But even with all these problems, many people still find that owning a house is not only a good personal choice, but also worthy of active subsidies or social encouragement. An important reason is that it encourages people to save money and build their net worth. Another important reason is that despite its shortcomings, it has established an economic alliance between residents and the communities in which they live. But what if we can provide people with a way to save and build economic alliances without defects? If we can create a divisible and interchangeable city token, residents can hold as many as they can afford or feel comfortable, and as the city prospers, will its value rise?

First, let’s start with some possible goals. Not all are necessary; only three out of five are completed in one token, which is already a big step forward. But we will try to hit as many of them as possible:

  • Obtain a sustainable source of income for the government. The city token economic model should avoid redirecting existing taxes; instead, it should look for new sources of income.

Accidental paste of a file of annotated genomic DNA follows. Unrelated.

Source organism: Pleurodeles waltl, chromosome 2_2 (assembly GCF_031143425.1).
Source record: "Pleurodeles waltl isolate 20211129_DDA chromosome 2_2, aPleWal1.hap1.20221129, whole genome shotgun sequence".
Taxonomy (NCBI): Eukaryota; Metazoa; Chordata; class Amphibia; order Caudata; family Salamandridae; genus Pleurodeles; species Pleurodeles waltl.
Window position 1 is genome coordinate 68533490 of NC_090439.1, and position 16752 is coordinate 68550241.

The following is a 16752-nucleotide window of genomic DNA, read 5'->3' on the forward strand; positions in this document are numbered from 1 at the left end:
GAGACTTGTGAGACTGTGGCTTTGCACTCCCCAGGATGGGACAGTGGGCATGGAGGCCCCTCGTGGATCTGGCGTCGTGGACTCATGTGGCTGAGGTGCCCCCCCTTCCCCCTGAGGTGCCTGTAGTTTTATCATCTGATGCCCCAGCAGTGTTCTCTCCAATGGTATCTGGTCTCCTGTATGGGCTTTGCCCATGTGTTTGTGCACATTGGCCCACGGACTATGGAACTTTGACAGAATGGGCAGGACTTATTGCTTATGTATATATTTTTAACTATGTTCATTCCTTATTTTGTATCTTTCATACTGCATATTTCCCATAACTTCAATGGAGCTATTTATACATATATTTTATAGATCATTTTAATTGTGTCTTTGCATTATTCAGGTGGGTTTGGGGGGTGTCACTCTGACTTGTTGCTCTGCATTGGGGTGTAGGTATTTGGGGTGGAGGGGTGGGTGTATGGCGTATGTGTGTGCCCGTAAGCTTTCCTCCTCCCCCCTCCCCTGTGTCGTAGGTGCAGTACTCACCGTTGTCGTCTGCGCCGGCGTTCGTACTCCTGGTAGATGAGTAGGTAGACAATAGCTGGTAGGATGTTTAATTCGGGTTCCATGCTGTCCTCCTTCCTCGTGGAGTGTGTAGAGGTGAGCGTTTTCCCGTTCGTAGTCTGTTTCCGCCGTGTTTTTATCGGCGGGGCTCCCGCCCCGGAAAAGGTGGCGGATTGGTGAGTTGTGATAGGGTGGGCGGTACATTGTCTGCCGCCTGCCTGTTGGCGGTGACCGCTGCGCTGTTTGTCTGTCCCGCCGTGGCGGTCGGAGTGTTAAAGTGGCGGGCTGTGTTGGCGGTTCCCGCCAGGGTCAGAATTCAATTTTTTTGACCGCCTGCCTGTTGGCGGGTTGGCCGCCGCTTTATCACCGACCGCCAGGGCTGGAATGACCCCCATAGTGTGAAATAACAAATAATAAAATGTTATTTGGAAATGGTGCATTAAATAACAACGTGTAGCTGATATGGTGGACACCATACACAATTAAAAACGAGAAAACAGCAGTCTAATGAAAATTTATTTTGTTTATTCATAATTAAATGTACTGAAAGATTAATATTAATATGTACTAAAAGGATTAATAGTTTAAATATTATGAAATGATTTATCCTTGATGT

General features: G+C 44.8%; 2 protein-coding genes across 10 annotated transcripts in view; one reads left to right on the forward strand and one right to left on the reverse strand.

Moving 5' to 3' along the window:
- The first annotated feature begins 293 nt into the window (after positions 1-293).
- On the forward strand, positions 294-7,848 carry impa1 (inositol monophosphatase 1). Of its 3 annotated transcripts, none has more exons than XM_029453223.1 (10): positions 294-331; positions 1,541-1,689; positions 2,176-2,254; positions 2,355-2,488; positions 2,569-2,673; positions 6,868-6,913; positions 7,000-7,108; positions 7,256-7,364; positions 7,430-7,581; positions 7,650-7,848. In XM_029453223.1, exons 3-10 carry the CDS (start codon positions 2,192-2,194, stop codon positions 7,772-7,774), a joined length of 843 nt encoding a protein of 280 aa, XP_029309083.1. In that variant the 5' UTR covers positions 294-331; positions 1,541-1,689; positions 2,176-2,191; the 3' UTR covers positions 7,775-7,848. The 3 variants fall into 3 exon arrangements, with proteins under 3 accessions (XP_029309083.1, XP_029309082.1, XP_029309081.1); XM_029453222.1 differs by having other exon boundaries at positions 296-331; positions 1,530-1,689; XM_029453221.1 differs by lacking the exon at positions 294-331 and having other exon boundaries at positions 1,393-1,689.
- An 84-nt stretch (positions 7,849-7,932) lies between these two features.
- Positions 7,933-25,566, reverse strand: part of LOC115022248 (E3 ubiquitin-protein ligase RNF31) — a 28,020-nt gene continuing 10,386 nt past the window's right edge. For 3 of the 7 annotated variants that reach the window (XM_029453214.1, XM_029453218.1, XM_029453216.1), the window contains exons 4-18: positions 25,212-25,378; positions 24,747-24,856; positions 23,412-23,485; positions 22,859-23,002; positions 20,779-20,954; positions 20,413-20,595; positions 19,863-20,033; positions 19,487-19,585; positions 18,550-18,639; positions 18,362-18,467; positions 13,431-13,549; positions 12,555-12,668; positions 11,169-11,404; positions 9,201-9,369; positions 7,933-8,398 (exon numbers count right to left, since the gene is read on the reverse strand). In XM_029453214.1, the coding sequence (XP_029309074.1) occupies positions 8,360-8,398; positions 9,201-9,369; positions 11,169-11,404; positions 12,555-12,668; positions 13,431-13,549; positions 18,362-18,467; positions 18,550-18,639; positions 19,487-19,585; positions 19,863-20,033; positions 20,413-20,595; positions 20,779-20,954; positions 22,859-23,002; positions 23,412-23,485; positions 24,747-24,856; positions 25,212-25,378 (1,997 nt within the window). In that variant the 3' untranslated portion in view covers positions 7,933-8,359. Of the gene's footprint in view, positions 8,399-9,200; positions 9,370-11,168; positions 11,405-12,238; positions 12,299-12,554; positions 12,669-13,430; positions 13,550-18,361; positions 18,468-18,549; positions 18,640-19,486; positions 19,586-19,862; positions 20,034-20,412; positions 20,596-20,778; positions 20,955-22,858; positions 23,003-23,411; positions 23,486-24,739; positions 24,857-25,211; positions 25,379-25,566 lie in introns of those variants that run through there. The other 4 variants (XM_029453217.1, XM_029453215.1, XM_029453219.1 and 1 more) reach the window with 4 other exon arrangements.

• Establish an economic alliance between residents and cities. This first means that as cities become more attractive, the tokens themselves should obviously become more valuable. But this also means that economics should actively encourage residents to hold more tokens instead of distant hedge funds.
  • Promote savings and wealth accumulation. This is what home buyers do: when homeowners pay their mortgages, they build up their net worth by default. The same can be done with city tokens. Accumulating tokens over time becomes very attractive and can even gamify the experience.
  • Encourage more activities that benefit society, such as positive actions that help cities and use resources more sustainably.
  • Be equal. Don’t give too much preference to the rich over the poor (because poorly designed economic mechanisms often happen by accident). The divisibility of tokens has avoided the obvious binary division between rich and poor. A lot has been done, but we can go further, for example. By allocating most of the newly issued bonds to residents as UBI.